mail

A journey to Japan

Posted: March 28th, 2014 | Arts & Entertainment, Balboa Park, Featured, News | No Comments

Local collectors showcase items at Japanese Friendship Garden exhibit

By Dave Fidlin | SDUN Reporter

From a rare display of historic toy dolls to ancient styles of pottery, San Diego collectors of Japanese artifacts are displaying their items in the months ahead as part of a biannual program aimed at putting the spotlight on an eastern culture with deep roots.

The Japanese Friendship Garden is hosting it’s fourth “Collectors in San Diego” exhibition series. Marisa Takeuchi, registrar and exhibit coordinator, said nearly 40 different pieces are on display as part of this year’s program, which can be viewed with paid admission into the garden grounds at Balboa Park.

A Takedo Doll from the late Edo Period (18th – 19th centuries) from the collection of Kazuo Kuwabara (Photo by Hutton Marshall)

A Takedo Doll from the late Edo Period (18th – 19th centuries) from the collection of Kazuo Kuwabara (Photo by Hutton Marshall)

“We consider this one of our highlight shows of the year,” Takeuchi said. “The goal is to share the true diversity of Japan and give some of the local collectors an opportunity to share their belongings.”

This year’s program kicked off with a special gala on March 20, which was well attended, Takeuchi said. The exhibit will run until June 1.

The koi pond in the Japanese Friendship Garden (Photo by Hutton Marshall)

The koi pond in the Japanese Friendship Garden (Photo by Hutton Marshall)

One of the more regular exhibit participants, Gordon Brodfuehrer, serves as a member of the City’s Asian Arts Council and is a member of the board of trustees at the San Diego Museum of Art.

This year, Brodfuehrer is exhibiting his collection of Oribe ware — a form of Japanese pottery identified by a green copper glaze and bold painted designs. Some of the items can be traced back to the late 16th century when Japanese tea master Furuta Oribe, the namesake of the pottery, held Japanese tea ceremonies.

Takeuchi said a small but loyal group of art collectors interested in Asian art have been contributing to the Collectors in San Diego series. This year, the organization does have a new collector exhibiting her collection.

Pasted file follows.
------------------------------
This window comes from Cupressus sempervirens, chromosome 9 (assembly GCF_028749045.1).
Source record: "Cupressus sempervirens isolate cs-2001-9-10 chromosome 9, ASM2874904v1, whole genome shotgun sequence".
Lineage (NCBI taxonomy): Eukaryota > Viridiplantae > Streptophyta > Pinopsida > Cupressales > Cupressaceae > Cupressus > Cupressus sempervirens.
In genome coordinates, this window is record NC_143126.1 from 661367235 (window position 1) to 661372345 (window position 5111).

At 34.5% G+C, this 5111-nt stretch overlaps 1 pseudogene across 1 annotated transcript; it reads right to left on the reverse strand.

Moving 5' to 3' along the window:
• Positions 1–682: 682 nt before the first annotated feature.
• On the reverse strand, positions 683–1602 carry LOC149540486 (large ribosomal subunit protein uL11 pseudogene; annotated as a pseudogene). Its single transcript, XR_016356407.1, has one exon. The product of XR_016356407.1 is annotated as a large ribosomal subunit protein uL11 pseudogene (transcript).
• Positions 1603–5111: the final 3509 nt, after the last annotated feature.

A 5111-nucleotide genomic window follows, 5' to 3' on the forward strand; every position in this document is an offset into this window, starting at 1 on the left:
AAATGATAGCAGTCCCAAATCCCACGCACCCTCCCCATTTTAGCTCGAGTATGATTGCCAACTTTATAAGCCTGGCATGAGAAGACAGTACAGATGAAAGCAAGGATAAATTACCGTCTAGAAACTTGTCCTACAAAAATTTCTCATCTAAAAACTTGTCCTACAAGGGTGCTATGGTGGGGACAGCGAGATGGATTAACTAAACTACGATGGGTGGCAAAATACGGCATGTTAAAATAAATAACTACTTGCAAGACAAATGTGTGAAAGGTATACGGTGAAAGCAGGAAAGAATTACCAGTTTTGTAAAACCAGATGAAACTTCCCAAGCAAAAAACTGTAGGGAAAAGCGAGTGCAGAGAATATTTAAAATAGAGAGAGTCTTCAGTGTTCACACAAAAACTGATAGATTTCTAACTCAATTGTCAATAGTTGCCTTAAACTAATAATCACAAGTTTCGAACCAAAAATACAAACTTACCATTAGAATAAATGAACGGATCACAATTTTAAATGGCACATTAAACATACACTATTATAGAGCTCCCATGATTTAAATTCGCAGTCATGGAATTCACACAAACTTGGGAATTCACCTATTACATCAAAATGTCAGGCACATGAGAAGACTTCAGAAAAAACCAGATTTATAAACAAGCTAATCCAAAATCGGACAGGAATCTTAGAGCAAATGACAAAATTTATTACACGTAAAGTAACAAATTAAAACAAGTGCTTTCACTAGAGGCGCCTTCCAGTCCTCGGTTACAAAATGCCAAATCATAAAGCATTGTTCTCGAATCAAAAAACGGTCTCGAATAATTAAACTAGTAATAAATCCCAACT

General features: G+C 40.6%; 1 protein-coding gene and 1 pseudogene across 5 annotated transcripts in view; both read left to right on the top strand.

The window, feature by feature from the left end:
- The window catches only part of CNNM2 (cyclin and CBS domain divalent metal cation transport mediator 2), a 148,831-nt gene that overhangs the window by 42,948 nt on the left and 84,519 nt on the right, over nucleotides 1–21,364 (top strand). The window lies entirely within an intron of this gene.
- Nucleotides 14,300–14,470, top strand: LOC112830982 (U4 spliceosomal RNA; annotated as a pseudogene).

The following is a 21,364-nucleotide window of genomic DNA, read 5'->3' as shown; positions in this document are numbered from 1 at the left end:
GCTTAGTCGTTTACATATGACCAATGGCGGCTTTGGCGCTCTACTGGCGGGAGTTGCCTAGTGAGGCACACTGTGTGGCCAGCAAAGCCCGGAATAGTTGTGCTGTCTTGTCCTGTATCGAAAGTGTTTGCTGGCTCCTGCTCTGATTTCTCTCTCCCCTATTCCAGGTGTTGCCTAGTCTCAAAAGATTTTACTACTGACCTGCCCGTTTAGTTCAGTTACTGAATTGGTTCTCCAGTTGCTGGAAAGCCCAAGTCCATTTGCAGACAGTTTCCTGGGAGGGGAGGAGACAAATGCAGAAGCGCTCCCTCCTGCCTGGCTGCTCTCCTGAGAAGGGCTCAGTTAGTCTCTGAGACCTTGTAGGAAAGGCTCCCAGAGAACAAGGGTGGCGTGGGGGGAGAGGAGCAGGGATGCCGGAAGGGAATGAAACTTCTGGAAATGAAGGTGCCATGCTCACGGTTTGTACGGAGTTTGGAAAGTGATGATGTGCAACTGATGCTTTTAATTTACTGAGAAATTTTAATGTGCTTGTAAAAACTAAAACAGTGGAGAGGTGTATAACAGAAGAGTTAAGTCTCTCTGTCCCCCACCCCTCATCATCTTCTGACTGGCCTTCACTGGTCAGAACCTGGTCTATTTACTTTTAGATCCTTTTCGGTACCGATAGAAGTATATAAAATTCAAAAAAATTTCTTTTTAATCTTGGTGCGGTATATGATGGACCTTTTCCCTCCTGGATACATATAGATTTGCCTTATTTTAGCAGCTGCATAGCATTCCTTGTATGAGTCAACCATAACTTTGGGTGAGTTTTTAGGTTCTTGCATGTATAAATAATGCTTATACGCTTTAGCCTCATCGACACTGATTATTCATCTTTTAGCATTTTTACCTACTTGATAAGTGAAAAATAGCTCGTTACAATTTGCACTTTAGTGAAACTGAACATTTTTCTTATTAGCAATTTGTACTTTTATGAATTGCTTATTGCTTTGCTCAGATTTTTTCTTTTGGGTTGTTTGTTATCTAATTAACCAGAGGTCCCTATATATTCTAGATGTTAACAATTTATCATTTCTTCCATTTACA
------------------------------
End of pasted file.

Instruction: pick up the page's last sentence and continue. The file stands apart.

Joanne Watson, former chair and a current member of the Asian Arts Council, is exhibiting several pieces, including a container known as Ikenobo and a vase passed down from her parents during their travels from Japan.

(Photo by Hutton Marshall)

(Photo by Hutton Marshall)

Watson, who studied at a specialized Japan-based school known as the Ikenobo School of Ikebana, said she became interested in Japanese art during her father’s career as  commander-in-chief of the Pacific Fleet.

As with prior years, Takeuchi said the goal throughout this year’s exhibit is to showcase a disparate collection of artifacts. One of the more notable items this year is a rare set of dolls, on display from Kazuo Kuwabara, the owner of Oriental Treasure Box, a Japanese antique gallery.

“This is definitely a different show from any of the previous ones we’ve had,” Takeuchi said. “We have some very old and striking items, particularly the dolls.”

(Photo by Hutton Marshall)

(Photo by Hutton Marshall)

While Takeuchi readily recognizes each participant — from the avid collector to the novice — will glean something different by viewing the exhibit, she does have one common goal in mind.

“I hope it will spark an interest,” she said. “It would be wonderful if people would like to learn more about Japanese culture.”

With Balboa Park celebrating its centennial anniversary in 2015, Takeuchi said the exhibit will not be held next year. But plans are already in motion to bring a fifth installment of the exhibition series back in 2016.

AT A GLANCE

WHAT: “Collectors in San Diego: Expressions of Japan’s Cultural Heritage”

WHEN: 10 a.m. to 4 p.m. daily through June 1

WHERE: Japanese Friendship Garden in Balboa Park, 2215 Pan American Place

COST: $6 for adults, $5 for seniors and members of the military

INFORMATION: niwa.org, 619-232-2721

Leave a Comment